Nicene and Post-Nicene Fathers, Vol. II:Early Church Fathers Index Previous Next
On Christian Doctrine: Chapter 22
Chapter 22 .—The Folly of Observing the Stars in Order to Predict the Events of a Life.
33. But to desire to predict the characters, the acts, and the fate of those who are born from such an observation, is a great delusion and great madness. And among those at least who have any sort of acquaintance with matters of this kind (which, indeed, are only fit to be unlearnt again), this superstition is refuted beyond the reach of doubt. For the observation is of the position of the stars, which they call constellations, at the time when the person was born about whom these wretched men are consulted by their still more wretched dupes. Now it may happen that, in the case of twins, one follows the other out of the womb so closely that there is no interval of time between them that can be apprehended and marked in the position of the constellations. Whence it necessarily follows that twins are in many cases born under the same stars, while they do not meet with equal fortune either in what they do or what they suffer, but often meet with fates so different that one of them has a most fortunate life, the other a most unfortunate. As, for example, we are told that Esau and Jacob were born twins, and in such close succession, that Jacob, who was born last, was found to have laid hold with his hand upon the heel of his brother, who preceded him. 1805 Now, assuredly, the day and hour of the birth of these two could not be marked in any way that would not give both the same constellation. But what a difference there was between the characters, the actions, the labors, and the fortunes of these two, the Scriptures bear witness, which are now so widely spread as to be in the mouth of all nations.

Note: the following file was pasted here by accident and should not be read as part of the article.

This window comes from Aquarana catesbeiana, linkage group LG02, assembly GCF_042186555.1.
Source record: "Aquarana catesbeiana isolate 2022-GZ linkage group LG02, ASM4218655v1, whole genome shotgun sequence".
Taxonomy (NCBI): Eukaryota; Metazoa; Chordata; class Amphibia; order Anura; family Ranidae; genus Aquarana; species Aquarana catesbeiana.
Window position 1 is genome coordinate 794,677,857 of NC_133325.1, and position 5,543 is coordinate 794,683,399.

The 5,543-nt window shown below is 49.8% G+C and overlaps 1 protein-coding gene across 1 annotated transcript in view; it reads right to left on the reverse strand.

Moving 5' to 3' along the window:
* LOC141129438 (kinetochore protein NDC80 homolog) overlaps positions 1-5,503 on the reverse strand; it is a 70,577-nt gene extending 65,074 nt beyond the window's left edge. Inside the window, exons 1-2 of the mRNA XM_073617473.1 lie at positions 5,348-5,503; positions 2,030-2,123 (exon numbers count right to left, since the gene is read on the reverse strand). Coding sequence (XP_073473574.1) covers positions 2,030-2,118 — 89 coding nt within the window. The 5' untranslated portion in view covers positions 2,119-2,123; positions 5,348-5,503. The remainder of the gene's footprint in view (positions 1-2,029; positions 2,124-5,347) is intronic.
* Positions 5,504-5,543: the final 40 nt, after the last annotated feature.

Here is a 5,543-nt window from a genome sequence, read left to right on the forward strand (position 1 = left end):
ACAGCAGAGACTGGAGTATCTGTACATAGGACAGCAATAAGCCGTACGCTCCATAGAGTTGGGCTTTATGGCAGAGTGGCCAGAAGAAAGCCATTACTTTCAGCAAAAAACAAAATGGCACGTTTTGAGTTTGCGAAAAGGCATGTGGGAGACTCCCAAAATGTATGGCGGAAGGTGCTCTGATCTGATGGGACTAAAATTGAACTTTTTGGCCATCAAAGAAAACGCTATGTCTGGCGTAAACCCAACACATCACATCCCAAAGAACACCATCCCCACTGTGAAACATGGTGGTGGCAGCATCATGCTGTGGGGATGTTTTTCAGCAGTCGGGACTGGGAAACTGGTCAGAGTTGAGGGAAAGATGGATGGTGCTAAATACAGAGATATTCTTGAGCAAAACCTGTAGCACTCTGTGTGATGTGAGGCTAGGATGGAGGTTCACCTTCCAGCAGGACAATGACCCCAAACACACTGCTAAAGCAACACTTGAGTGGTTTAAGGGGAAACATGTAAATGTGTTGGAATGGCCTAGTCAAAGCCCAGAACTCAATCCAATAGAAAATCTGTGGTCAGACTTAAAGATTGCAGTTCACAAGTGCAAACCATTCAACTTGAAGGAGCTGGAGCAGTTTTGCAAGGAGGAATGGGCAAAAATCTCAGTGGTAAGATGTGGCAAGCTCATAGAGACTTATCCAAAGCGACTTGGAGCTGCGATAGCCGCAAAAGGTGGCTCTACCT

34. Nor is it to the point to say that the very smallest and briefest moment of time that separates the birth of twins, produces great effects in nature, and in the extremely rapid motion of the heavenly bodies. For, although I may grant that it does produce the greatest effects, yet the astrologer cannot discover this in the constellations, and it is by looking into these that he professes to read the fates. If, then, he does not discover the difference when he examines the constellations, which must, of course, be the same whether he is consulted about Jacob or his brother, what does it profit him that there is a difference in the heavens, which he rashly and carelessly brings into disrepute, when there is no difference in his chart, which he looks into anxiously but in vain? And so these notions also, which have their origin in certain signs of things being arbitrarily fixed upon by the presumption of men, are to be referred to the same class as if they were leagues and covenants with devils.
Next: Chapter 23
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